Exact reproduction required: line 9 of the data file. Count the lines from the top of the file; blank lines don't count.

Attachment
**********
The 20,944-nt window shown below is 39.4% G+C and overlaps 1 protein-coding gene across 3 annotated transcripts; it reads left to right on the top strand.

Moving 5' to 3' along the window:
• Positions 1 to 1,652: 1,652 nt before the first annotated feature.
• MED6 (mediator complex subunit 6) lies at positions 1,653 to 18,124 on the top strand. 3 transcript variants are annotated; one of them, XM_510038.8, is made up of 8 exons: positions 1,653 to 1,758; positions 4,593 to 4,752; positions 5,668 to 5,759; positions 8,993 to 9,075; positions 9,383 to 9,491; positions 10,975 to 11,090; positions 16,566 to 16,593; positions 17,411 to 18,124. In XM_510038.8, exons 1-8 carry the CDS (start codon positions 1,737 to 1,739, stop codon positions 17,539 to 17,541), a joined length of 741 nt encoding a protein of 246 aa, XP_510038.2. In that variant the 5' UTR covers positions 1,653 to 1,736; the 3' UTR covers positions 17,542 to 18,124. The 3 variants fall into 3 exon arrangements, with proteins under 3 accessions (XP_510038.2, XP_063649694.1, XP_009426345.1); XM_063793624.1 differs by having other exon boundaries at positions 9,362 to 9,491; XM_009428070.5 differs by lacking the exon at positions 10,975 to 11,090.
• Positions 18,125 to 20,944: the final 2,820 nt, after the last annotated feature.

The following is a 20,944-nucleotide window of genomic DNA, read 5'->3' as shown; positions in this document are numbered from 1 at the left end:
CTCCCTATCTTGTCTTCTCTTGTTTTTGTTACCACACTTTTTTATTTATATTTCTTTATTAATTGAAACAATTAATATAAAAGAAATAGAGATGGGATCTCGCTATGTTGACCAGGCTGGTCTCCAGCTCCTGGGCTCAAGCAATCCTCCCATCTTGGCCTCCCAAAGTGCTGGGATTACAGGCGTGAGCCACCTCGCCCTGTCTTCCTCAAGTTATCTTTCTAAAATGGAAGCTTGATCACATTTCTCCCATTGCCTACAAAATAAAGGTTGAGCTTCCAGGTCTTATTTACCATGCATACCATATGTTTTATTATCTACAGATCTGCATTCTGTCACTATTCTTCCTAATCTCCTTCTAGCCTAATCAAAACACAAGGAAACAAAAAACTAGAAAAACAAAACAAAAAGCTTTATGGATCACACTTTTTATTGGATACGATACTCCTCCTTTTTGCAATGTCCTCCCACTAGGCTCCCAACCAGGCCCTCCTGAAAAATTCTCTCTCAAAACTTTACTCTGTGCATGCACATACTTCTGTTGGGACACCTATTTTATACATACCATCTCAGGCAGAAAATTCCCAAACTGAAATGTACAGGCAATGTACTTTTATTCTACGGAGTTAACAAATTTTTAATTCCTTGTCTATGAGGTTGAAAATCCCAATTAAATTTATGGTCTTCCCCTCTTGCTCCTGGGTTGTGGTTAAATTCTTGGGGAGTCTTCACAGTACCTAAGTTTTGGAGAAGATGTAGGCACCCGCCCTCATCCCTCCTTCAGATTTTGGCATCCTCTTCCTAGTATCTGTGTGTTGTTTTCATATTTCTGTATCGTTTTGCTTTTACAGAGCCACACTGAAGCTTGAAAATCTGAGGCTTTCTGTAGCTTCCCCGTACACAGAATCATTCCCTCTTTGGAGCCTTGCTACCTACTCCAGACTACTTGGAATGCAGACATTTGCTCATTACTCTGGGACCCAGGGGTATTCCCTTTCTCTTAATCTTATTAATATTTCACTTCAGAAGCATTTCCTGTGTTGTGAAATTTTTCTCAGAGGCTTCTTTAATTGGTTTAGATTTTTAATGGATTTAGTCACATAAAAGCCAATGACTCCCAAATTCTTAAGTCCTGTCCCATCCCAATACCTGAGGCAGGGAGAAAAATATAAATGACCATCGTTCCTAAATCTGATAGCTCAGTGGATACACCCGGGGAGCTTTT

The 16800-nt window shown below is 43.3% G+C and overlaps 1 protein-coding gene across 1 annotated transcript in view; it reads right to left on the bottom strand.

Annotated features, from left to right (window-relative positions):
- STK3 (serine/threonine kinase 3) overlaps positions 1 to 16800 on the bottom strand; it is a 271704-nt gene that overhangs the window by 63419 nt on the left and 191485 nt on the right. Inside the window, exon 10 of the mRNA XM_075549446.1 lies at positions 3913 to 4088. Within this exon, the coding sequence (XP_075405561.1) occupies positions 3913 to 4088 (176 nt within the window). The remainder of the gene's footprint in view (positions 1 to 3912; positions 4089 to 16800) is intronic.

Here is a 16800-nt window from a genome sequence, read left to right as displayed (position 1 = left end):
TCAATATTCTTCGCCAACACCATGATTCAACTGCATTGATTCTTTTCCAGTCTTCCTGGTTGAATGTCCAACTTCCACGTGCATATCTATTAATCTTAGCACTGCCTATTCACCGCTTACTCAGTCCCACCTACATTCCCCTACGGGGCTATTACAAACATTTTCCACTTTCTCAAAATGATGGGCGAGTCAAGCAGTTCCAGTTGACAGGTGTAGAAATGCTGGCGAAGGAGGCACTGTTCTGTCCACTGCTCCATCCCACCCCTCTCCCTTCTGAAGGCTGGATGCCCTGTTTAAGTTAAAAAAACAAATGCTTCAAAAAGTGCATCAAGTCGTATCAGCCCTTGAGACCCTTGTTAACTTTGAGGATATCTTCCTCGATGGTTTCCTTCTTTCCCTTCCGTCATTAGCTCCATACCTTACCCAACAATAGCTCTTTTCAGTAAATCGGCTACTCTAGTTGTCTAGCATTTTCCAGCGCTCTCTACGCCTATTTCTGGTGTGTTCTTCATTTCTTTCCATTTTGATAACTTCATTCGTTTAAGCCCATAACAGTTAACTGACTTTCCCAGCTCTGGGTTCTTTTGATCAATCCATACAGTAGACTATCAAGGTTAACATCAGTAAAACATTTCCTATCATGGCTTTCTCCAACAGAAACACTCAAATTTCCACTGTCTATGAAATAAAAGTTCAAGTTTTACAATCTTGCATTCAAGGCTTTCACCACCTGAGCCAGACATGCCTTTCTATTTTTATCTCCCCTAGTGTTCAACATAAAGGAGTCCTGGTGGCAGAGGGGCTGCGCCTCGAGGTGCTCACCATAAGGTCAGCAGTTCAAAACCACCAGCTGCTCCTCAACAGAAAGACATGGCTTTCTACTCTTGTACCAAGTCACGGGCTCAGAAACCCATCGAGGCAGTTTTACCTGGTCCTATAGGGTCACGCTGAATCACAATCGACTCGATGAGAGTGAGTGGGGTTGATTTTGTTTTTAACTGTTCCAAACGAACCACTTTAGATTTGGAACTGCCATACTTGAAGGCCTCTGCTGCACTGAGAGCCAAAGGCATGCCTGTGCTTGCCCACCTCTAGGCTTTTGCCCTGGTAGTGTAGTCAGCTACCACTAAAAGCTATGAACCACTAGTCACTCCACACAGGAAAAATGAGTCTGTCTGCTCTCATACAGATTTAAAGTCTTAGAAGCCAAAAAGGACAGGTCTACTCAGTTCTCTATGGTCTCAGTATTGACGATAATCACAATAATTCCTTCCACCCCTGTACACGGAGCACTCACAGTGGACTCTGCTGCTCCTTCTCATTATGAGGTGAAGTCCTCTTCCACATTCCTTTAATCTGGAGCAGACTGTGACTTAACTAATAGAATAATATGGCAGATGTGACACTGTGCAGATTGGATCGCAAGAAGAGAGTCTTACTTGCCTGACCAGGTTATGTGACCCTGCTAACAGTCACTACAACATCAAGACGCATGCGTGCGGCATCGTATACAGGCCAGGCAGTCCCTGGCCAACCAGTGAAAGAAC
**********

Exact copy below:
Annotated features, from left to right (window-relative positions):